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'[OT] Rewinding Old Receiver Power Transformer'
1999\03\22@160715 by dporter

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Sorry for off topic post, but I know that the average aged piclister
remembers tubes and transformers.

I have a National HRO-60 power transformer that shorted out (and then
opened up) about two decades ago.  I always thought I'd just order one when
I got money ahead, but now National is gone, and I haven't been able to
find anyone with any parts.  I have resigned myself to rewinding the
transformer.  The voltages are as follows:

Primary: 115 v  (two windings for 115/230 volts)
Secondary:
6.3 - 0 - 7 volts  (not quite a center tap)
5 volts
275 - 0 - 275
and an electrostatic shield.

I have the currents required in a Sam's Photofact, but I'll have to look to
find it.

How do I go about changing voltage/current requirements into wire size,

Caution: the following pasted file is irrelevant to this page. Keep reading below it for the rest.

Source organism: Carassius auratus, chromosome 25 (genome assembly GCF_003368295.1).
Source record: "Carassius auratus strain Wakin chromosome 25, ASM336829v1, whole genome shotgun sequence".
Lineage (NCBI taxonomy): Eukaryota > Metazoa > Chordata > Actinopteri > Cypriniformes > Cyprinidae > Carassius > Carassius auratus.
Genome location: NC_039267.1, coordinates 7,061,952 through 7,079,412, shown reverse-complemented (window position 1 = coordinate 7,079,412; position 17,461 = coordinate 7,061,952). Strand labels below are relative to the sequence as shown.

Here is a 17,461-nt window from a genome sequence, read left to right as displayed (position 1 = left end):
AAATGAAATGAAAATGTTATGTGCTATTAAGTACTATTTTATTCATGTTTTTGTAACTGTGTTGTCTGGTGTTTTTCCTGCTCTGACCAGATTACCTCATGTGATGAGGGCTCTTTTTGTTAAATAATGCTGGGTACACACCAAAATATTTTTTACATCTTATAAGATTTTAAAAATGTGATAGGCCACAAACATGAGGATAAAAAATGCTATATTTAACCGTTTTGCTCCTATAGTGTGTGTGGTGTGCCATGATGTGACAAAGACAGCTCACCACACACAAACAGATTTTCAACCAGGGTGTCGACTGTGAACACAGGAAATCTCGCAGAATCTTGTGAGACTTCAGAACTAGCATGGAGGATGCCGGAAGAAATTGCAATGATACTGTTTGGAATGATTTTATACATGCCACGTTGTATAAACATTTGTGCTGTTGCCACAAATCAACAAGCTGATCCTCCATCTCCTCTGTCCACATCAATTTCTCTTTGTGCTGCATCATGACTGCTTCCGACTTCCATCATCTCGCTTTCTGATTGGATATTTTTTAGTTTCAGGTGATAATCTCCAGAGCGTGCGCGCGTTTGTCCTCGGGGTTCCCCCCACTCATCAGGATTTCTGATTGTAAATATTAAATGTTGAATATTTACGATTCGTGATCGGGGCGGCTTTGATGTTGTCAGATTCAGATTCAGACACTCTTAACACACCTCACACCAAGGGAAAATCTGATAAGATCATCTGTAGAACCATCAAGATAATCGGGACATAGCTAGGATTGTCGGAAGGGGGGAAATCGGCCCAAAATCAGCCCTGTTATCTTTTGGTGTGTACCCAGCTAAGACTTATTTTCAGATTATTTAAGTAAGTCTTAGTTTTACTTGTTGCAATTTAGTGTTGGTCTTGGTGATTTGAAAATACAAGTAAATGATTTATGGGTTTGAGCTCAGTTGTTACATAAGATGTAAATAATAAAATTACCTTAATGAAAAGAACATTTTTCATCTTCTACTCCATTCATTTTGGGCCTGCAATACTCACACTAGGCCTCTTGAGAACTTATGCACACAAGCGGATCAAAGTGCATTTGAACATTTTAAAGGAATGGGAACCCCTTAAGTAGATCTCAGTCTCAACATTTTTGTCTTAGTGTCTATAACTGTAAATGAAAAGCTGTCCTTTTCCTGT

turns, and cross sectional area?

Is there anyone who still does this professionally?

Thanks for your patience with this off topic post!


David Porter
spam_OUTdporterTakeThisOuTspamvoicenet.com

1999\03\22@172420 by Bob Blick

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Hi David,

I've wound lots of transformers. One thing I've found pretty consistently
is that it is very hard to fit enough wire in the transformer if you are
conservative about wire size.

Typically wire sizing is around 600 circular mils per ampere.

If you look hard enough you should be able to buy a transformer new with
the ratings you need. 275-0-275 6.3-0-6.3 and 5 are pretty standard. All
the "Glass Audio" kind of magazines that cater to tube audio have sources
for parts listed.

Unless you are interested in absolute authenticity, of course. Then you
should pay $150 and have your old one rewound professionally.

Cheers,
Bob

1999\03\26@061653 by paulb

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David Porter wrote:

> How do I go about changing voltage/ current requirements into wire
> size, turns, and cross sectional area?

 I don't get it!  Where'd the old wire go to?  Part of stripping it is
recording the number of turns and gauge of the old windings.  You
actually strip it using the winding machine itself.

 As a general rule, modern enamels are superior to the old ones, so the
rewound version is more durable than the original.
--
 Cheers,
       Paul B.

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